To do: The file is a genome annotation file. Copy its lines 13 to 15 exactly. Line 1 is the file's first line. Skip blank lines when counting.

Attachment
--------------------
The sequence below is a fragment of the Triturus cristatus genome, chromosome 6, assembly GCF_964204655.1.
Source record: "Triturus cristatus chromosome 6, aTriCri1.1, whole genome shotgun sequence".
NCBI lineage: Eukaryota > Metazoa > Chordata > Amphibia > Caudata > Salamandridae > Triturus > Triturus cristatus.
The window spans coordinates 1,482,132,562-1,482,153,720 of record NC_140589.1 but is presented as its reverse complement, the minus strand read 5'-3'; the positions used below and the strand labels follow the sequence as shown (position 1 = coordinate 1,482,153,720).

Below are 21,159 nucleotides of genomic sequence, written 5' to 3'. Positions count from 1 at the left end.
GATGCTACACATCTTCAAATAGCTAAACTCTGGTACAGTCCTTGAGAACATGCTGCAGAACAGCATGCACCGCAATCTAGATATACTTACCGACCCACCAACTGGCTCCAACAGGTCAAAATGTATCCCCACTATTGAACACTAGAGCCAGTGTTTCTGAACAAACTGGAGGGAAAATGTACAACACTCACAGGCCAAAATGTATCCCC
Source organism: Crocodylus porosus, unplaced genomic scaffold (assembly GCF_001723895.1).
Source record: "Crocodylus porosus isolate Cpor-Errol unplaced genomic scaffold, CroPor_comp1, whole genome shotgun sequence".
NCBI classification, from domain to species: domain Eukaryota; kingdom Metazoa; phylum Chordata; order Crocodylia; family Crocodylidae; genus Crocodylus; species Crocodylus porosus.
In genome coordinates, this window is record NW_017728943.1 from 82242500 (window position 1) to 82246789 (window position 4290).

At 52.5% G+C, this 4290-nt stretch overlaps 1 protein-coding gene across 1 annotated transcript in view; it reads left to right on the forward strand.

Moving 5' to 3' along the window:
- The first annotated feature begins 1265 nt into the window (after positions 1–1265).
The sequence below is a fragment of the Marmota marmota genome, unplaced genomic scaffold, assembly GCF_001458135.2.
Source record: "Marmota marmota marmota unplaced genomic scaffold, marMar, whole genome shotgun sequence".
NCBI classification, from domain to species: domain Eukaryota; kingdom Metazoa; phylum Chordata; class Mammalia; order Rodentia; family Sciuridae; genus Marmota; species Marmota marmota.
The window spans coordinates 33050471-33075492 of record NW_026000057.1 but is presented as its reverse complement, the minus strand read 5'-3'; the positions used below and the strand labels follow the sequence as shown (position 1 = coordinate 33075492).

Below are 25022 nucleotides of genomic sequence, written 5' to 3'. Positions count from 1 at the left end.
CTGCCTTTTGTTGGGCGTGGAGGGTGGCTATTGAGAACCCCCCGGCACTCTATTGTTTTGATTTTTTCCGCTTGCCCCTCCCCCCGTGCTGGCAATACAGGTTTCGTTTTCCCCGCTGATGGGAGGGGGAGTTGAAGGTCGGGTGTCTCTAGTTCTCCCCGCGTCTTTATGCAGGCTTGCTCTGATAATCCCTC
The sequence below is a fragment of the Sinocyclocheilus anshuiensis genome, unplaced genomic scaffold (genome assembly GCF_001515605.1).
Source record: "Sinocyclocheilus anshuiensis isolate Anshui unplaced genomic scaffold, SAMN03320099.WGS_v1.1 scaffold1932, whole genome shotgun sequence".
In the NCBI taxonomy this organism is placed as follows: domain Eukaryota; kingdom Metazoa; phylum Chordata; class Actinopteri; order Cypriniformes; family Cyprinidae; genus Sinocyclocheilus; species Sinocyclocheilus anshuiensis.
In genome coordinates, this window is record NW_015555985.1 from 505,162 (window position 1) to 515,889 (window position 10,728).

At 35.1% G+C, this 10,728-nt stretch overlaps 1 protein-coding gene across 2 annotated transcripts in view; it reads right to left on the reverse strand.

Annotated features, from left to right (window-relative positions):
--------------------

- The first annotated feature begins 1265 nt into the window (after positions 1–1265).
The sequence below is a fragment of the Marmota marmota genome, unplaced genomic scaffold, assembly GCF_001458135.2.
Source record: "Marmota marmota marmota unplaced genomic scaffold, marMar, whole genome shotgun sequence".